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Weekend schedule for NASCAR Cup, Xfinity, Trucks at Chicagoland Speedway

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The 10-race path to the NASCAR Cup championship begins with Sunday’s Tales of the Turtles 400 at Chicagoland Speedway in Joliet, Illinois.

The first of five 1.5-mile tracks in the playoffs, Chicagoland Speedway will be hosting its final playoff opener this weekend.

Next season, the Cup Series will race at Chicagoland on July 1, the Xfinity Series will race on June 30 and the Trucks on June 29.

The defending winners from last year’s races at Chicagoland are:

NASCAR Cup: Martin Truex Jr., who comes into this season’s playoffs as the No. 1 seed.

Xfinity: Erik Jones

Trucks: Kyle Busch

Here is the full weekend schedule

(All times are Eastern):

Thursday, September 14

1:30  – 8:30 p.m. – Truck garage open

3:30 – 4:25 p.m. – First Truck practice (no TV)

6:30 – 7:25 p.m. – Final Truck practice (no TV)

Friday, September 15

10 a.m. – 8 p.m. – Cup garage open

11 a.m. – Truck garage open

11:30 a.m. – Xfinity garage open

12:30 a.m. – 1:55 p.m. – Cup practice (NBCSN, Motor Racing Network)

2  – 2: 55 p.m. – Xfinity practice (NBCSN)

4  – 4:50 p.m. – Final Xfinity practice (NBC Sports App)

5:05 p.m. – Truck qualifying (single vehicle, two rounds) (Fox Sports 1)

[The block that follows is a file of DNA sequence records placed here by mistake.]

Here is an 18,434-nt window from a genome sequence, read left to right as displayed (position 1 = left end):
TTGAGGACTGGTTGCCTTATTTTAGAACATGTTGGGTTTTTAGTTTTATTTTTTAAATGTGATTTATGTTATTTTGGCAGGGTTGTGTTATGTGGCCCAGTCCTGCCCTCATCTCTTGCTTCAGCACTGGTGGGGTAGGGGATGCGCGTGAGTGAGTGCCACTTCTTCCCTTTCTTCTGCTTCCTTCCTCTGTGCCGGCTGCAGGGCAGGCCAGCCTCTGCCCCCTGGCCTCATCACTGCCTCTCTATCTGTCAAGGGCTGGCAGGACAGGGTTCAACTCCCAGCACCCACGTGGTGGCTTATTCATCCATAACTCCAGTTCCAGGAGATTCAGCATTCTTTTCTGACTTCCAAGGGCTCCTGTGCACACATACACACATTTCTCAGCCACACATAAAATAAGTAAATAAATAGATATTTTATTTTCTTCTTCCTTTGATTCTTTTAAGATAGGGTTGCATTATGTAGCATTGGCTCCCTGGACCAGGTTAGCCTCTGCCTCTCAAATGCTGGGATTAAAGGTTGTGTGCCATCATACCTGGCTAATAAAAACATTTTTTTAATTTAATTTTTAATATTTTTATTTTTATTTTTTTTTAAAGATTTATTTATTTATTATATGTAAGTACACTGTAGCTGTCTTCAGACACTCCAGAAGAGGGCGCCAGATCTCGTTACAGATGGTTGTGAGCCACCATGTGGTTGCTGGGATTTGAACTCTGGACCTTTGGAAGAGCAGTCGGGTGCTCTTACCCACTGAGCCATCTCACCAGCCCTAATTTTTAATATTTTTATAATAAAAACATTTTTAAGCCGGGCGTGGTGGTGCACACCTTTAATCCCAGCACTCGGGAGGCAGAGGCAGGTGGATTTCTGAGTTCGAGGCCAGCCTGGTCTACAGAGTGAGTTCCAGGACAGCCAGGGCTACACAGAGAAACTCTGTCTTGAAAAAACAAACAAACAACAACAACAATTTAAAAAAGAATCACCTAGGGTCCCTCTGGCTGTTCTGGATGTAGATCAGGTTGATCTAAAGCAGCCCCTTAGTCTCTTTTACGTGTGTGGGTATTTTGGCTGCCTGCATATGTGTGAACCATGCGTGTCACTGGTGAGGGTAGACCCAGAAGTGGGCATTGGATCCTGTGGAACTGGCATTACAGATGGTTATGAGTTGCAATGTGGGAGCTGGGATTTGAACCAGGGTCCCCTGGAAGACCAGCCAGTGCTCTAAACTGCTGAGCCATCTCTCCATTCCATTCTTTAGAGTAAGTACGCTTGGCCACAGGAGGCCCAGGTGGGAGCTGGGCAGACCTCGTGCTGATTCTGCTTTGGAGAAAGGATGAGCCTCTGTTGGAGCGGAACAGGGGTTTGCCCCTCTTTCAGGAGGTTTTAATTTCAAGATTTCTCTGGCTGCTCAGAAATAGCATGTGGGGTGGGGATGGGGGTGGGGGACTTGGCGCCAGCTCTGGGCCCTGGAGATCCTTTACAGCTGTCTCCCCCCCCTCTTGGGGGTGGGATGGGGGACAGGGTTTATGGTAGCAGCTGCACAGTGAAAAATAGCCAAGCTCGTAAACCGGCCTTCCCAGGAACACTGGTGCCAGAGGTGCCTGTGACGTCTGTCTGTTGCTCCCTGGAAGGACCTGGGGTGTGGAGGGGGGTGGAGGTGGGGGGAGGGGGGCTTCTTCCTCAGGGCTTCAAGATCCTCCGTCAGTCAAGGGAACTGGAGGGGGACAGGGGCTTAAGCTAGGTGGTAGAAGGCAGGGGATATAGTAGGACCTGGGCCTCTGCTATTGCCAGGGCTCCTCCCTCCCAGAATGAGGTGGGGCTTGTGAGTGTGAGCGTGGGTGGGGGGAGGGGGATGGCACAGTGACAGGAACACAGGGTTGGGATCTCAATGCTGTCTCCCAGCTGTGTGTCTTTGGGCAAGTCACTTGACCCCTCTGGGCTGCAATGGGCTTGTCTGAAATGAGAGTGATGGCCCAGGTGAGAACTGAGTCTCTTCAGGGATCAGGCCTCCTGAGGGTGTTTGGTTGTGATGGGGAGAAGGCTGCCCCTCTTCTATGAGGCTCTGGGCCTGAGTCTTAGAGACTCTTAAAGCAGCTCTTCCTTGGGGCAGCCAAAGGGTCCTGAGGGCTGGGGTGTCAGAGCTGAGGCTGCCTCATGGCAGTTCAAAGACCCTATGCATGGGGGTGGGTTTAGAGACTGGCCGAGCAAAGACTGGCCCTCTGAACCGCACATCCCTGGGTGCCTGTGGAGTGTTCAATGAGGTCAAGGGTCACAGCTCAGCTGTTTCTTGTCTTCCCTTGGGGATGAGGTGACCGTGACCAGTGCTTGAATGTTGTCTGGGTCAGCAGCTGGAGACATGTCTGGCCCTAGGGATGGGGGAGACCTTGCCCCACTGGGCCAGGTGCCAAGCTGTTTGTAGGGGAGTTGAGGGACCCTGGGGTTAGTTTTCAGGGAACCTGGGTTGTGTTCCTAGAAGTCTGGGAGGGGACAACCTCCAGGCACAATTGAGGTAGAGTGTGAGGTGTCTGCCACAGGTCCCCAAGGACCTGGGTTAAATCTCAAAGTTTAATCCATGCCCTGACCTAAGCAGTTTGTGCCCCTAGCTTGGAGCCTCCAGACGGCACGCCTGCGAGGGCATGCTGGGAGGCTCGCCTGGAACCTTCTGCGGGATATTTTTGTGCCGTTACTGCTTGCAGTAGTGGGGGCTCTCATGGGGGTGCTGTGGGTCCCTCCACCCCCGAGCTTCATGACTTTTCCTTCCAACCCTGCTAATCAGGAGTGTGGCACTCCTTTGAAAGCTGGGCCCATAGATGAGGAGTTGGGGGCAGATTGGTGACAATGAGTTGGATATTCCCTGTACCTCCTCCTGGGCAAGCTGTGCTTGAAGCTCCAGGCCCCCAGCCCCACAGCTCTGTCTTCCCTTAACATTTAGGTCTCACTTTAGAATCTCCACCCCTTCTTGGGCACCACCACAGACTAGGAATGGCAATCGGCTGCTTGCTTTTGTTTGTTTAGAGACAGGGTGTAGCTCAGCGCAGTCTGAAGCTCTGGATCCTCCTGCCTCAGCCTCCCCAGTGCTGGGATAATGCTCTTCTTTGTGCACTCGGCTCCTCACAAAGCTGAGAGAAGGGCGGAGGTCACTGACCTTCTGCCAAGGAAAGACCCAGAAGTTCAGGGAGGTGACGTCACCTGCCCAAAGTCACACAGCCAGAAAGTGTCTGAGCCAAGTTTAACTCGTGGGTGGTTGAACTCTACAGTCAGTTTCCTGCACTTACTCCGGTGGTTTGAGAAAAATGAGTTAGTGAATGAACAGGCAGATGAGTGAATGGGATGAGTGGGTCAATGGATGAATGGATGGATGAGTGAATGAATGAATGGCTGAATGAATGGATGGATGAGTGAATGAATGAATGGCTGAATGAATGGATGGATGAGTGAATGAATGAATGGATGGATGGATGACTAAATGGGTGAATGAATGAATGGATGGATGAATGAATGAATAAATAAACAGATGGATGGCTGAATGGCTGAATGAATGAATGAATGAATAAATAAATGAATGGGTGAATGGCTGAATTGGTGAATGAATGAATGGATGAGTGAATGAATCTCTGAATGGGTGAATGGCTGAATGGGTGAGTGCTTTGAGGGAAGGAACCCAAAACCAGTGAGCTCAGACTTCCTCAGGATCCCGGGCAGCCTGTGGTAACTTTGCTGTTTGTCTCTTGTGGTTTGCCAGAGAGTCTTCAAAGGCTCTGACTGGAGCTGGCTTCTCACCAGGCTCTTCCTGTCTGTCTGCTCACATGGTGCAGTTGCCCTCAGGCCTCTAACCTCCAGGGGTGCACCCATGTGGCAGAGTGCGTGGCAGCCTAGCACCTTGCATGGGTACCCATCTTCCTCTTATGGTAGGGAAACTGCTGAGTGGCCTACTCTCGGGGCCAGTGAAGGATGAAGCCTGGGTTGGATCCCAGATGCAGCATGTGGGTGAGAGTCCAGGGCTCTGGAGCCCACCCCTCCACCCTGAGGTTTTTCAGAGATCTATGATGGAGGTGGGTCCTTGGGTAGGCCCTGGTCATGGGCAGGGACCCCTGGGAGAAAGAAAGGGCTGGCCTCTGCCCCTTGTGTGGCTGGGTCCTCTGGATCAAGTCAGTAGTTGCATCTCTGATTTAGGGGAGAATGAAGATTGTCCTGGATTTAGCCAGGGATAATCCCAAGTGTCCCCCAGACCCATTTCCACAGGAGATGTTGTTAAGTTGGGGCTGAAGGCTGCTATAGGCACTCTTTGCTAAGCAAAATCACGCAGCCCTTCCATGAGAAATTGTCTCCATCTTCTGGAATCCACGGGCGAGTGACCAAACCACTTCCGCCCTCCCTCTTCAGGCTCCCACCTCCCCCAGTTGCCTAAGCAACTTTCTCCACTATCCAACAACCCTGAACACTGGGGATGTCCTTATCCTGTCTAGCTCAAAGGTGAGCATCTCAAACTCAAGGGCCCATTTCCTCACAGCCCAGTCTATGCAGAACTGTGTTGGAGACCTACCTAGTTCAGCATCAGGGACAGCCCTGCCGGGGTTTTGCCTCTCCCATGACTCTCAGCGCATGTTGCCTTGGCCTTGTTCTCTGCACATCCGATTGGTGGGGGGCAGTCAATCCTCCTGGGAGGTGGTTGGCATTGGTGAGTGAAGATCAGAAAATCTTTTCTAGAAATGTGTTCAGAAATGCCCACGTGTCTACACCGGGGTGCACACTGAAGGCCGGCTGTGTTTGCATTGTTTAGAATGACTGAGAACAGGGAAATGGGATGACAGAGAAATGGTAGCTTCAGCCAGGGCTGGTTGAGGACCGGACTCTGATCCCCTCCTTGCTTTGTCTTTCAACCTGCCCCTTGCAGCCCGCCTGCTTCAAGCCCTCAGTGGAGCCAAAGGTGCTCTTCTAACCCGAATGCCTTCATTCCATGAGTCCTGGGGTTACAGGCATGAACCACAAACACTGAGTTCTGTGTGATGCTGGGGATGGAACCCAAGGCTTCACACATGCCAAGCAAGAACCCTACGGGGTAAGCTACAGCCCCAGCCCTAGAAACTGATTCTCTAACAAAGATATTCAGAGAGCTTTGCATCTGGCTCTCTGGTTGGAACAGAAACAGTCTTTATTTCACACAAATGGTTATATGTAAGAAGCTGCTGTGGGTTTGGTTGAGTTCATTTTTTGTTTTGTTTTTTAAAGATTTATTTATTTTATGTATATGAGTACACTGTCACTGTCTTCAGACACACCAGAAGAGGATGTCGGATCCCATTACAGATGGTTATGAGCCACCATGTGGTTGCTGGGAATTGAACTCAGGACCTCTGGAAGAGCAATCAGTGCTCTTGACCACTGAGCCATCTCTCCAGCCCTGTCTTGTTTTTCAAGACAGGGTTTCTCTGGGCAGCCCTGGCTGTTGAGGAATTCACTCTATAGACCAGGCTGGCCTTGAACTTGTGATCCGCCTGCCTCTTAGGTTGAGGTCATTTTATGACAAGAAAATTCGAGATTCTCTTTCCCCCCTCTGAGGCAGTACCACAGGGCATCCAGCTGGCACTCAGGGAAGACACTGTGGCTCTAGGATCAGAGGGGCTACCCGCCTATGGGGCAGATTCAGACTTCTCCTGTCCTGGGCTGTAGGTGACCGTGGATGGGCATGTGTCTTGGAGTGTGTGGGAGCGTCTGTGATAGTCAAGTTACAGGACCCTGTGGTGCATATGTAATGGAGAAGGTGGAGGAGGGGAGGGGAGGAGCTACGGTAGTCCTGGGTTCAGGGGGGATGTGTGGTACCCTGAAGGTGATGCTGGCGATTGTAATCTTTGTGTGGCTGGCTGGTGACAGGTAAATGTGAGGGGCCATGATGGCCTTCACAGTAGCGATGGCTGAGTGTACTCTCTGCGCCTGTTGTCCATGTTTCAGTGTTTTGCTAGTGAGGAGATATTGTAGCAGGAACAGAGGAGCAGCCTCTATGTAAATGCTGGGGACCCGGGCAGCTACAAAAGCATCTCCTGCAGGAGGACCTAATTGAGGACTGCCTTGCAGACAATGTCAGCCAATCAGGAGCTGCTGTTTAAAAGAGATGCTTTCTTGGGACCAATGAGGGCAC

6:30 p.m. – Truck driver/crew chief meeting

6:45 p.m. – Cup qualifying (multi-vehicle, three rounds) (NBCSN, MRN)

8 p.m. – Truck driver introductions

8:30 p.m. – TheHouse.com 225 Truck race (150 laps, 225 miles) (FS1, MRN, SiriusXM NASCAR Radio)

Saturday, September 16

9 a.m. – Xfinity garage open

10 a.m. – 6:30 p.m. – Cup garage open

11:30 a.m. – 12:20 p.m. – Cup practice (CNBC, MRN)

12:35 p.m. – Xfinity qualifying (multi-vehicle, three rounds) (NBCSN)

1:45 p.m. – Xfinity driver/crew chief meeting

2 p.m. – 2:50 p.m. – Final Cup practice (NBCSN, MRN)

3 p.m. – Xfinity driver introductions

3:30 p.m. – TheHouse.com 300 Xfinity race (200 laps, 300 miles) (NBCSN, MRN, SiriusXM NASCAR Radio)

Sunday, September 17

9:30 a.m. – Cup garage open

1 p.m. – Cup driver/crew chief meeting

2:20 p.m. – Driver introductions

3 p.m. – Tales of the Turtles 400 Cup race (267 laps, 400.5 miles) (NBCSN, MRN, SiriusXM NASCAR Radio)

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Dale Earnhardt Jr.’s peaceful protest tweet strikes chord, becomes his most popular

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At 7:54 a.m. ET Monday, Dale Earnhardt Jr. posted a tweet stating his support for the peaceful protests performed by NFL players Sunday during the national anthem.

The tweet, one of 12,415 he has posted since joining Twitter following his 2014 Daytona 500 win, quickly became his most popular. At press time, it had outpaced his previous best by more than 76,500 retweets and more than 222,700 “likes.”

The tweet contained a quote from former President John F. Kennedy, given in a 1962 speech at the White House in a reception for the diplomatic corps of the Latin American Republics.